The toll that car culture takes in Glendale is oppressive. In the half hour press conference at the intersection, horns honked constantly, drivers routinely ran red lights and made illegal turns, and a car dealership left its cars illegally on the sidewalk and blocked an entire lane with a huge car-filled tractor trailer.

“Friends won’t come over to my house with their children because they are afraid of crossing this street,” said Caroline Shadood, an area resident whose partner was recently hit and seriously injured by a car driver at the same intersection.

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Holden is not a traffic engineer, so he admitted that he does not know what the perfect solution is for an intersection featuring a narrow roadway meeting a road that is more or less an entrance and exit ramp for the Jackie Robinson Parkway. Speeding and recklessness is endemic. A gas station provides a convenient cut-through for the most impatient drivers to go from northbound Cypress onto eastbound Cooper without waiting for one or possibly two lights.

“First of all, it’s a severely angled street, right? So maybe we need to look at traffic directions,” he said. “And I want to give the pedestrians a few more seconds to cross and be visible. And I’ve asked Commissioner Rodriguez to look at raised crosswalks. And we need enforcement so there aren’t all these illegally parked cars and drivers cutting through the gas station.

“This is a ridiculously busy corner and the pedestrian is at a distinct disadvantage here,” he added.

Council Member Bob Holden (with Assembly Member Jenifer Rajkumar and DOT Commissioner Ydanis Rodriguez) showed off his rejection letters from DOT. Photo: Gersh Kuntzman
Council Member Bob Holden (with Assembly Member Jenifer Rajkumar and DOT Commissioner Ydanis Rodriguez) showed off his rejection letters from DOT. Photo: Gersh Kuntzman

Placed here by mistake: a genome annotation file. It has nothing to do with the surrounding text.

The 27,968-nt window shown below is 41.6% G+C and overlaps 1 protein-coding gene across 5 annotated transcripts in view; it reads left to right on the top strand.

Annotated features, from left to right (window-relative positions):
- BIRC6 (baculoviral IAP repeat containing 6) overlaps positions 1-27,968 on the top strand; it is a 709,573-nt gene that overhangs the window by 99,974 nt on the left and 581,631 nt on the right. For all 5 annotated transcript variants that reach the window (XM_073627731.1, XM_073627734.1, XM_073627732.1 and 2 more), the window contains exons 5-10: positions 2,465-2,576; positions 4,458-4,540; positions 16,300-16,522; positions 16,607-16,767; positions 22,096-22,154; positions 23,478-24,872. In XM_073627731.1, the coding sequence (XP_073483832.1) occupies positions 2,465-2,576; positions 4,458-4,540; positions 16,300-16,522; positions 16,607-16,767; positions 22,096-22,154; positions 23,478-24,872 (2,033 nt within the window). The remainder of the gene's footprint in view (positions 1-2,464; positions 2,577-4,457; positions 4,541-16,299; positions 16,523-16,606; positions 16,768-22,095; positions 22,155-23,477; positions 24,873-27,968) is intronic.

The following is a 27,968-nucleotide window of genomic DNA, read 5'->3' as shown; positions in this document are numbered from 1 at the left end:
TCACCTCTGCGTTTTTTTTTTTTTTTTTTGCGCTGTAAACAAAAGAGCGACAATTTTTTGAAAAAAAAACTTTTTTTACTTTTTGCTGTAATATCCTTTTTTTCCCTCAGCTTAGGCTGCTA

Then, sounding like an eager new soldier in the war on cars, Holden — himself a driver with a recent speeding ticket on his car’s record — looked at the deeper culture that is driving the continued rise in pedestrian deaths in the city and nation.

“The problem of mentality of the motorists in New York City, and it has to change,” he said. “No matter what safety improvements we make, everybody’s in a rush. Nobody has any patience. And as we have more traffic, it’s going to get worse. … And look how they market cars. Look at the commercials. Notice how fast they’re going, how they spin around. That’s the mentality that they’re selling, so we also have to change the mindset of selling cars. Nobody should go that fast in the city in the city, so if they’re gonna sell cars in the city, they can’t market them that way.”

Assembly Member Jenifer Rajkumar, who last year aggravated street safety activists by seeking to create more parking in another part of the district, made positive overtures on Tuesday.

“This is traffic violence,” she said. “Traffic violence is when we know about the dangers of a roadway and we do nothing about it. That’s violence against the community and it has to stop.”

She also said she supports a slate of bills in Albany that would give the city more control over speed limits and speed cameras.

One problem left unsaid by the politicians was the sheer size of the vehicles on New York City roadways these days.

“It absolutely plays a role in crashes like this one,” said Laura Shepard of Transportation Alternatives, referring to the video of last week’s crash, which culminated in a massive SUV running over a man lying prone in the crosswalk. “The heights are so high that the drivers can barely see full grown adults, let alone children, who are directly in front of them.”

The victim in last week’s crash, whose name has not been released, remains in stable condition at a Jamaica Hospital, authorities have said.